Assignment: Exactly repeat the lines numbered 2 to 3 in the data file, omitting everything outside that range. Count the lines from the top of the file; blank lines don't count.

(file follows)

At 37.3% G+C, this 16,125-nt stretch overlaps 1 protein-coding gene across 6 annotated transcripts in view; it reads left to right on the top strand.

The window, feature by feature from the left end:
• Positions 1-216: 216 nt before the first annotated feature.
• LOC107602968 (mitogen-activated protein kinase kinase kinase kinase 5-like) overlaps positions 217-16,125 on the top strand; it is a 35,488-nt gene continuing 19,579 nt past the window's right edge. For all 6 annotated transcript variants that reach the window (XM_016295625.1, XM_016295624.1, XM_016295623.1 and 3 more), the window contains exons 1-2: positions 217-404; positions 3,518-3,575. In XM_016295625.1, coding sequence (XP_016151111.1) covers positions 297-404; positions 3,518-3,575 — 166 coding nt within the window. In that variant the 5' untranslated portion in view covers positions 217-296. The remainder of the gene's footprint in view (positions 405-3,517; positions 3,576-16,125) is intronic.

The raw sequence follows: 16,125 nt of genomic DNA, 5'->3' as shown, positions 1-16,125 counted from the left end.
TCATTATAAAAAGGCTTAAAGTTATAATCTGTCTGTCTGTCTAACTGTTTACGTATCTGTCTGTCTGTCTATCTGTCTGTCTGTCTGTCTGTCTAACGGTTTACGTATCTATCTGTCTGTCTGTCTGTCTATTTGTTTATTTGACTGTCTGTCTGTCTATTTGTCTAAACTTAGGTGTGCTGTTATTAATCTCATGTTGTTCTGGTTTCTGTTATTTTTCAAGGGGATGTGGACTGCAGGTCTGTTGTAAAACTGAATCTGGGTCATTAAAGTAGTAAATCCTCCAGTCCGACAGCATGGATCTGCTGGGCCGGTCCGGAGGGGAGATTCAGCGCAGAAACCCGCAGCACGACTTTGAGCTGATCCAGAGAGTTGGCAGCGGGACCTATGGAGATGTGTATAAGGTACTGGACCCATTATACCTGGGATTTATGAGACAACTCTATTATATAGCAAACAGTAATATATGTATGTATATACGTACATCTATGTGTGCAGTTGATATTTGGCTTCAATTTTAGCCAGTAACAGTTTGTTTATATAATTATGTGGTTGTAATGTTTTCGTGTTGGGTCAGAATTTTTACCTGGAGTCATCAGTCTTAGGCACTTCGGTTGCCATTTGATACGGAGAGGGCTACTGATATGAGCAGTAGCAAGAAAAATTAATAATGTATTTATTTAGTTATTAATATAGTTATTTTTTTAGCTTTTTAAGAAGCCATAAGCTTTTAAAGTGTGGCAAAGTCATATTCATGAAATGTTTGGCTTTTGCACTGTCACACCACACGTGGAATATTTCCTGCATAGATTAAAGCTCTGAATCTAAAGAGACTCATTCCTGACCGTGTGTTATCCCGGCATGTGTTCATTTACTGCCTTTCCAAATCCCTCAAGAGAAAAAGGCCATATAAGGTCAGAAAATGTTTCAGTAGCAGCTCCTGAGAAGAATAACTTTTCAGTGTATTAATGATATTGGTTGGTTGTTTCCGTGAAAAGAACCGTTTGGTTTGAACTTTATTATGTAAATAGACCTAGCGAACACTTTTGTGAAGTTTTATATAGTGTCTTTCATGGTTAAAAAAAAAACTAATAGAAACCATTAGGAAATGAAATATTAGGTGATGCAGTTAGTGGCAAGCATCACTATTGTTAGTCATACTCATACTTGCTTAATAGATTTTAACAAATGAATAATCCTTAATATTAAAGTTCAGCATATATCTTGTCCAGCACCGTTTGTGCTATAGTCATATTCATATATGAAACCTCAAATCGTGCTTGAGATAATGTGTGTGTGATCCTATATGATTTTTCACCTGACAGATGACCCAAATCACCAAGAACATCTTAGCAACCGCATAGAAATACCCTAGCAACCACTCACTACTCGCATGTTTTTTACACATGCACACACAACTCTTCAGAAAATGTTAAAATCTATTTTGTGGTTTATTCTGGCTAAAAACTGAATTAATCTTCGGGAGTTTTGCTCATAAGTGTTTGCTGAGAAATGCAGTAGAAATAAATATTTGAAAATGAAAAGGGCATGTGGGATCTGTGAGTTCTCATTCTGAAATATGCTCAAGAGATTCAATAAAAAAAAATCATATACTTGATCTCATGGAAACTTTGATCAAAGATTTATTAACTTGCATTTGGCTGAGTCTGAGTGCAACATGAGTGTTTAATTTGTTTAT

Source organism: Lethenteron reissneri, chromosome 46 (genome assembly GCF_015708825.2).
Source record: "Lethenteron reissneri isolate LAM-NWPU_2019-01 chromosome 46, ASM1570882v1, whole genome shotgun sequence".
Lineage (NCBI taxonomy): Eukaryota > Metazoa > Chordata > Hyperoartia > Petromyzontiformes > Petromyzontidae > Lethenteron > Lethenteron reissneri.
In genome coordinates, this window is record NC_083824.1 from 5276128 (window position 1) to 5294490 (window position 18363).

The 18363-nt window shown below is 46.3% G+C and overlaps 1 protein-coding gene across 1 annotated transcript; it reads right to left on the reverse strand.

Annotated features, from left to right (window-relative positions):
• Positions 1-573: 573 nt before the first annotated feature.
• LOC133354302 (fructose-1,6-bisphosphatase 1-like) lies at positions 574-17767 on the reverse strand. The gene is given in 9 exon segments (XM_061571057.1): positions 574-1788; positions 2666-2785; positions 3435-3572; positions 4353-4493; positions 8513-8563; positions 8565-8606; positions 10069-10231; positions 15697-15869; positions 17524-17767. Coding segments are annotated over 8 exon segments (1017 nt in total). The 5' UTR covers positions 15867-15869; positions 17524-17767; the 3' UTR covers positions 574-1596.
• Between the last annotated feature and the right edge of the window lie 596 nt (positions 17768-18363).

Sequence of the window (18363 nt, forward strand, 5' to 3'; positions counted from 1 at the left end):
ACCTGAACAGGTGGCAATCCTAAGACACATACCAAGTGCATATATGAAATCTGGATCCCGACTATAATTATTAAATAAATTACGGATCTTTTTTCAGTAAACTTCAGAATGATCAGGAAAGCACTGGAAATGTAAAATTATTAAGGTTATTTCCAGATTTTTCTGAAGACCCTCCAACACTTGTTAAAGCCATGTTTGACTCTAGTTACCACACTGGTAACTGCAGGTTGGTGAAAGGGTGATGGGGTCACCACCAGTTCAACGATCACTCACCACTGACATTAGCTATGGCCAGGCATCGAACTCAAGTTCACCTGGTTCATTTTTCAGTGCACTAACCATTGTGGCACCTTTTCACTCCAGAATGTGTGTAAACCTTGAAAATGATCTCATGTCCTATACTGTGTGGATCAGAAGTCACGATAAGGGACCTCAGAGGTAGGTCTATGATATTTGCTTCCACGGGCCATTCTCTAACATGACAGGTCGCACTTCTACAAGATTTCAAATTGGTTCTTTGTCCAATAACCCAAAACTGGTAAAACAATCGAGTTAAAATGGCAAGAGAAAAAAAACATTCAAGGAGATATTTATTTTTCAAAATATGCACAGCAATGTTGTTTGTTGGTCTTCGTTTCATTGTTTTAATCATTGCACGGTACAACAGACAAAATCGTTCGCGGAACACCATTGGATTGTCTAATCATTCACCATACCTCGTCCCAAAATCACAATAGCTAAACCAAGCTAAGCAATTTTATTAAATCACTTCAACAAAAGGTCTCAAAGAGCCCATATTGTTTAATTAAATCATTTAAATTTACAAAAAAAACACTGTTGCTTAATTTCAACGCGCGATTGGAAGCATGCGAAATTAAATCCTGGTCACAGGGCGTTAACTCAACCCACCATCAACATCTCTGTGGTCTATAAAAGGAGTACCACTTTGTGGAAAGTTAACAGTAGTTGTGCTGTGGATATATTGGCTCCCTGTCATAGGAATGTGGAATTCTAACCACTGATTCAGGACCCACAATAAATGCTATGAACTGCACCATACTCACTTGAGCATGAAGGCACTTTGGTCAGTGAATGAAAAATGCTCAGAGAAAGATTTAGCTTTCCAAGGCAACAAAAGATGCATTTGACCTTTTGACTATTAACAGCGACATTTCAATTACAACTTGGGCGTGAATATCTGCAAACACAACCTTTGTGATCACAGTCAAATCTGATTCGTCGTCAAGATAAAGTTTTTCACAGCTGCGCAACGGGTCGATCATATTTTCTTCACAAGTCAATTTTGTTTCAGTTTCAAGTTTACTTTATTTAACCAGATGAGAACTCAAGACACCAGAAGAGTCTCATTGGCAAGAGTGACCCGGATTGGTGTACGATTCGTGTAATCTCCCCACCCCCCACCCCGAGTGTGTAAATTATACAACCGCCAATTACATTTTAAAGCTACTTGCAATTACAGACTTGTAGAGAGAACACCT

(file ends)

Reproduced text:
The window, feature by feature from the left end:
• Positions 1-216: 216 nt before the first annotated feature.